The Social Ties Factor on Audit Quality: Study from China
CUHK research reveals social networks between engagement auditors and audit committee members shape audit outcomes
By Mabel Sieh and Huang Hong, China Business Knowledge @ CUHK
The quality of auditing has been the focus of many auditing studies. Recent literature has documented that social networks among economic agents in auditing practice have an effect on audit quality. Some researchers have also investigated how the interpersonal links between firm management and external auditors could affect auditing. However, no study has yet examined the social interaction between external auditors and members of the Audit Committee. The research by Prof. Wu Donghui of The Chinese University of Hong Kong (CUHK) Business School has filled in the gap by investigating such interaction in the audit market in China.
His study entitled “Do Social Ties between External Auditors and Audit Committee Members Affect Audit Quality?” was conducted in collaboration with Prof. Xianjie He at Shanghai University of Finance and Economics, Prof. Jeffrey Pittman at Memorial University of Newfoundland, and Prof. Oliver Rui at China Europe International Business School.
The Unique Role of Social Ties
Members of the Audit Committee (AC) in corporate board are critical players in the audit market. Their responsibilities are to supervise the firm’s internal audit system, review its internal control system and financial reports, and oversee the external audit. Extensive interactions are often found between these members and external auditors. However, whether their social interactions improve or impair audit quality remains a subject of debate.
It is believed that social ties enhance trust and facilitate information flows between individuals. In the auditing field, AC members typically possess information concerning the company’s accounting system, internal control environment, and transactions. This inside information about the client firm is valuable to external auditors, as it can help them to improve the audit quality. However, such information, being sensitive in nature, could be difficult to obtain sometimes. That’s when social ties come into play.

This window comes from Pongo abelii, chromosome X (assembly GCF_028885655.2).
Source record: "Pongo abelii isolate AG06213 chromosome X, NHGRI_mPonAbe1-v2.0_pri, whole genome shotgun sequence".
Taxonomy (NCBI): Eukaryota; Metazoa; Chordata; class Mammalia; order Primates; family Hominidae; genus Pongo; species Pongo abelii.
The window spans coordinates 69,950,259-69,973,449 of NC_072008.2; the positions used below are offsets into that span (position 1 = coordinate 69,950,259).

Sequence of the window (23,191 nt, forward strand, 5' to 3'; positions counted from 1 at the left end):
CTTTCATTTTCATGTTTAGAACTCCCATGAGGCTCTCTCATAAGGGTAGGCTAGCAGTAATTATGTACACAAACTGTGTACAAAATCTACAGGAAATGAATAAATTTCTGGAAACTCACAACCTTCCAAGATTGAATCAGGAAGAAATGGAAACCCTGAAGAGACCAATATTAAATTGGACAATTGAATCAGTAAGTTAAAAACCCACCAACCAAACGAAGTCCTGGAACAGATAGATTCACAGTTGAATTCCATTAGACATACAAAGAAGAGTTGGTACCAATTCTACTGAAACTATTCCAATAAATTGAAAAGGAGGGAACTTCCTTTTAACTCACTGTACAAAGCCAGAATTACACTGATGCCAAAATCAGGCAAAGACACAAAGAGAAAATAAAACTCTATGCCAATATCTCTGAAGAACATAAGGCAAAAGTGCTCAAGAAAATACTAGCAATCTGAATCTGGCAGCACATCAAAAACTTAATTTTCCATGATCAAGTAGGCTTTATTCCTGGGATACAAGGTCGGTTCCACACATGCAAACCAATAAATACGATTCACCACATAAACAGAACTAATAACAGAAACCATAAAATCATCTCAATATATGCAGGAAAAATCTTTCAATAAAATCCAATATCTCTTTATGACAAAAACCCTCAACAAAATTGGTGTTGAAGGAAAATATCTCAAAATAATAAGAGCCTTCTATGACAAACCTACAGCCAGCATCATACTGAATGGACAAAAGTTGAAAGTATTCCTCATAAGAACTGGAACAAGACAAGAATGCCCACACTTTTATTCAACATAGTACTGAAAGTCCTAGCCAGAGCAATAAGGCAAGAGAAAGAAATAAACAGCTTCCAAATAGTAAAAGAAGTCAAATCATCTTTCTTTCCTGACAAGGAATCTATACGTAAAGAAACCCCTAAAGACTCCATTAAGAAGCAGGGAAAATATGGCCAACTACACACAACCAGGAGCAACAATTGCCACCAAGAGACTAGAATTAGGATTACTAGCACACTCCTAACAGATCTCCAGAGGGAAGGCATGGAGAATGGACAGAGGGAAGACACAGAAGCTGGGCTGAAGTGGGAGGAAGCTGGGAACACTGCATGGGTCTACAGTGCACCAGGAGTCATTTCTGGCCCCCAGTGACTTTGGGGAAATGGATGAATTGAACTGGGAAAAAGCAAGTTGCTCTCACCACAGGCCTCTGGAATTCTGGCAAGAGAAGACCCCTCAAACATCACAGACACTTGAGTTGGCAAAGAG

“Only when the external auditor and AC members are socially connected will they share sensitive and valuable company information,” says Prof. Wu.
There is another time when social ties play a unique role — when controversial issues arise. For example, connected AC members could shield auditors from dismissal after making audit decisions that are unfavorable to management.
“AC members could help alleviate management pressure by supporting the auditor’s position in proposing audit adjustments or issuing an unfavorable audit report. Supported by the AC, the auditor can be more independent, leading to higher quality audit,” he explains.
Having said that, close interpersonal relations can be detrimental to audit quality also.
On the one hand, connected auditors could be reluctant to challenge the client firm’s internal audit, control procedures or financial reporting policies, since any negative opinions on these matters will likely damage their social links to the AC members who are responsible for monitoring such matters. On the other hand, connected auditors and AC members tend to develop homophily or bond with similar others.
“Homophily may lead to favoritism bias and lower the auditors’ professional skepticism because of their over-reliance on audit evidence collected from familiar individuals,” says Prof. Wu.